If you want to use small incremental zoom steps it's basically impossible to avoid having each pixel scaled to being drawn at fractional values. However the resulting shimmering is much more visible when using bright sprite colors upon a black background as you are doing here. If you were to use an interesting background (for example a nicely detailed dungeon floor etc) the shimmering would be a lot less noticable. And if you were to also use nice animation for that fireball the difference caused by 'fractionalized' pixels would also be very much concealed. And if you were developing for mobile with a condensed PPI (Pixels Per Inch) it should be even less noticeable.

Interpolation can also very effectively help combat this "shimmering" effect, mostly when scaling down sprites (that is zooming out. Using interpolation on scaling up (zooming in) will just make the sprite blurry which rarely looks nice.), unless of course you want to preserve perfect pixelation for a retro type game, then you should probably not use interpolation. But then perhaps you shouldn't be scaling your sprites in the first place, or if you do you must scale them up/down such that pixels are never "fractionalized" but kept within a power to 2.

Another option is to make additional handcrafted larger or smaller images to use when scaling. Of course this could lead to a massively increased workload for you and take up more space.
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Hello !

Thank you for your answers and your explanations :)

@Nathan Laing :
You should try to make your image sizes in multiples of 2, or in heights and widths in a number cleanly divisible by 2. ==> Sprite is 32*32 pixels
Do/do not floor or ceil the draw positions of your sprites. ==> i will follow your advice for the future :) In my example, there is no floor or ceil.

@toxigames : i tried with a multiple of 2 for scaling : i set up cameras properties to 1920 x 1080 and viewports properties to 960 x 540.
There is a lot less "shimmering", but there is still a little "shimmering". I did a gif :


Do you think it is normal ? I tried with "interpolate colours between pixels" enabled and disabled. There is any improvement.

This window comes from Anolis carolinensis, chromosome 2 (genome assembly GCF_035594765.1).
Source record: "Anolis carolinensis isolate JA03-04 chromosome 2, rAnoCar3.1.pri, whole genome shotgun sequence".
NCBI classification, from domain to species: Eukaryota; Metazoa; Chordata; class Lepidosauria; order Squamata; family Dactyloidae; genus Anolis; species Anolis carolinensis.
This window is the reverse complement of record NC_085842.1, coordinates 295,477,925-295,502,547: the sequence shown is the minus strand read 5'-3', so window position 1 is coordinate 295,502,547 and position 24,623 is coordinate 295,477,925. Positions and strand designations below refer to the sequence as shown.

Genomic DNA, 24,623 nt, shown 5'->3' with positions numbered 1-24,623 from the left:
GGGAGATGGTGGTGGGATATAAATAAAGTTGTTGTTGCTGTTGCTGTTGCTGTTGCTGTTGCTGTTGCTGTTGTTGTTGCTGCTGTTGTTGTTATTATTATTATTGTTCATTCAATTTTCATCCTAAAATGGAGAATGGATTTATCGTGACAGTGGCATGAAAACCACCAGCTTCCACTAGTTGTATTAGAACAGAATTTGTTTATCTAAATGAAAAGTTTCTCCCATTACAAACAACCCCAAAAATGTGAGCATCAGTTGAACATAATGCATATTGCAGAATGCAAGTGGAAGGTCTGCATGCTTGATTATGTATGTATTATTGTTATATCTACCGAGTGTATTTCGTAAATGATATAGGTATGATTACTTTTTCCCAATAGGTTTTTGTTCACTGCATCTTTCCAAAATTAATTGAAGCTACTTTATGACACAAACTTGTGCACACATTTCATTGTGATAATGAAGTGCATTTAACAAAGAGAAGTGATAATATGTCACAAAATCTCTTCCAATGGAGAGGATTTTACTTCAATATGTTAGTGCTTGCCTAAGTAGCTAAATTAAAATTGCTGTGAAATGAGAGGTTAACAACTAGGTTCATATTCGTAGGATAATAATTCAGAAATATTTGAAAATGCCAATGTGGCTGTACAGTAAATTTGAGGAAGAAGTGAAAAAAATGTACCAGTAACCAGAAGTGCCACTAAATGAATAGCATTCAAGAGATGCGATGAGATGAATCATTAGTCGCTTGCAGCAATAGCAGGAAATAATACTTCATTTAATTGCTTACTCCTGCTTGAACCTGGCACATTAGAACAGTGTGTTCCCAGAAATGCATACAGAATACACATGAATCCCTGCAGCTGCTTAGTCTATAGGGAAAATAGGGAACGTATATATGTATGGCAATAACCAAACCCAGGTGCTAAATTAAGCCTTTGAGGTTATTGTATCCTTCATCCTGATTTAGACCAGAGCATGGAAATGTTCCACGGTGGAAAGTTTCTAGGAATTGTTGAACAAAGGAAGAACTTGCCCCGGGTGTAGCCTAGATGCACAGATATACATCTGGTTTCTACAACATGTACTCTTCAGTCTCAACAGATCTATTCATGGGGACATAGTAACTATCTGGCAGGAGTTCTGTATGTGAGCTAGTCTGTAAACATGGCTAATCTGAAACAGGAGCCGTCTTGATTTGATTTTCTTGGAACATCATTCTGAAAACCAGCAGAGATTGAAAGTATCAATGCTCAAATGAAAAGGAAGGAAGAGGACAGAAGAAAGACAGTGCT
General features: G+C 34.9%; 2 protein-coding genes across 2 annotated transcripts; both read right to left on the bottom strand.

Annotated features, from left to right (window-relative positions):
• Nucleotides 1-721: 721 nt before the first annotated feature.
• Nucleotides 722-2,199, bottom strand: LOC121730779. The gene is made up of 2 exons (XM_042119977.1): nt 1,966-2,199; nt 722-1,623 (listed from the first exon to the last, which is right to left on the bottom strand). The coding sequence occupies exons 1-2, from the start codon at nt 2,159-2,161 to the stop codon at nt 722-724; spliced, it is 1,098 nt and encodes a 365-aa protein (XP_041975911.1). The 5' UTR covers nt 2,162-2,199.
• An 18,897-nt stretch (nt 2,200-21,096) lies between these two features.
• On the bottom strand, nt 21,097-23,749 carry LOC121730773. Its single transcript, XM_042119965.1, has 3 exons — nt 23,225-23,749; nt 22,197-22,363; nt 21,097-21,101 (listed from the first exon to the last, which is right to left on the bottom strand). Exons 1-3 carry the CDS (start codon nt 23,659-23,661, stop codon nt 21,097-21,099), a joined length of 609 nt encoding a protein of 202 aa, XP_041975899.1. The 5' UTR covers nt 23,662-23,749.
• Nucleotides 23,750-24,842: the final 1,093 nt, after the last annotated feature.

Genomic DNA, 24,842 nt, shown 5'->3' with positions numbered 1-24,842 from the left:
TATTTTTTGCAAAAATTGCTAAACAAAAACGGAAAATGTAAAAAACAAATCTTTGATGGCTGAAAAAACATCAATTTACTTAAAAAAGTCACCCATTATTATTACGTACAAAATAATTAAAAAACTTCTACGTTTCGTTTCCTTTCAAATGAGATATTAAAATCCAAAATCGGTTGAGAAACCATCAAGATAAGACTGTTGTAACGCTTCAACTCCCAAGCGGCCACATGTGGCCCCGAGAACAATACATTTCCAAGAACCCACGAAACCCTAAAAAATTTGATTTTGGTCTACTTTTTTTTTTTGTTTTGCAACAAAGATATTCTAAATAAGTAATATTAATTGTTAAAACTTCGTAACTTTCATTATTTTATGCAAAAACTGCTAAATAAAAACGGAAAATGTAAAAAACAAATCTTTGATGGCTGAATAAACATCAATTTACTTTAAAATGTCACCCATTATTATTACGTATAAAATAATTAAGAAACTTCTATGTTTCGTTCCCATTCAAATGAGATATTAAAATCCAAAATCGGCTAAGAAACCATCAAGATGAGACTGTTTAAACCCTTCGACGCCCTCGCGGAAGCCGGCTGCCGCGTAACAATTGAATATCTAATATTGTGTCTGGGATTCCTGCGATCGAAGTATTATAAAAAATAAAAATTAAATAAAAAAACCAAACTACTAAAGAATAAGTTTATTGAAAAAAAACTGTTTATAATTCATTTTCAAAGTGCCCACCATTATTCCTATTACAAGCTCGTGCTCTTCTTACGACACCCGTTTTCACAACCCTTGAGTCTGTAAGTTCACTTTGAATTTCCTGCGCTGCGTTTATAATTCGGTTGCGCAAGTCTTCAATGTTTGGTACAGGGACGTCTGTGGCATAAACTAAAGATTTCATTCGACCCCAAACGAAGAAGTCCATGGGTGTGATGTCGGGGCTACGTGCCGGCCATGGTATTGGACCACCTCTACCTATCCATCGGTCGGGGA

I don't get that unless I move it at a fractional speed. Are you moving it at a fractional speed like x += 1.5? Because that will create more "shimmer" due to the sprite being drawn at fractional positions. Try moving it only integer values like x += 2;
Also make sure it's initial position is an integer, so x = an integer and y = an integer. Also your monitor does 1366x768 natively, so you should use that as the initial view setting to get the most clear image. Don't use my monitors dimensions :).

But really as I mentioned a bright sprite like that on a black background makes this unfortunate effect much much more visible and it's hard to avoid, you'll have to get quite restrictive if you want to complete abolish it. I believe conceiling would be a much better method. So for example using some kind of background would do much to alleviate it. And if it were animated it would be a LOT less noticeable, actually I don't think people would spot the issue if the fireball was animated. I mean the reason we see an issue here is because the broken image pattern from gamestep to gamestep is so easily noticed. If an animation played then each animation frame would be different to eachother on purpose, so that would be breaking the pattern in a controlled and nice way! (there's no way anyone would be able to spot that the computer didn't paint different downscaled frames pixels exactly as the 1:1 scale frame. So in fact the shimmering would still be there, but no one would be able to notice it).

Also how do you capture lossless gif animation? I would like to show you how it looks on my screen; even with a blackground, no interpolation and no animation I can practically avoid the issue by restricting it's draw positions: make sure to move at an integer speed, and that the zoom happens by halving the resolution (starting with my monitors native resolution). But again zooming in such huge steps is hardly ideal in many situations.
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Thank you for your explanation :)

The shimmering has disappeared when i changed the speed to 4 (compared to 5 previously). For information, cameras properties = 1920 x 1080, viewports properties = 960 x 540 and interpolate colours between pixels is disabled. There is any shimmering when speed is a multiple of 2 and sprite's position have no influence as far as i know : i tried integer and non-integer. I understand now why there is a shimering. Thank you again :)

I am totaly agree with you, i know that it will be very hard to abolish it completely, and i don't want to do it because it is almost imposible. There is too much constraints. We cannot build a game with only multiples of 2 for speed. I just want my game looks good.

I wanted to understand the root cause of the problem and thanks to you i got it. Now, I can manage the issue more easily.
For sure, I will follow your advices and pay attention to background, sprite's animation, scaling, speed.
Thank you for your time toxigames.

By the way, i use LICEcap for my gif. It is a free software : it is not completely lossless, but this is the best i have found. (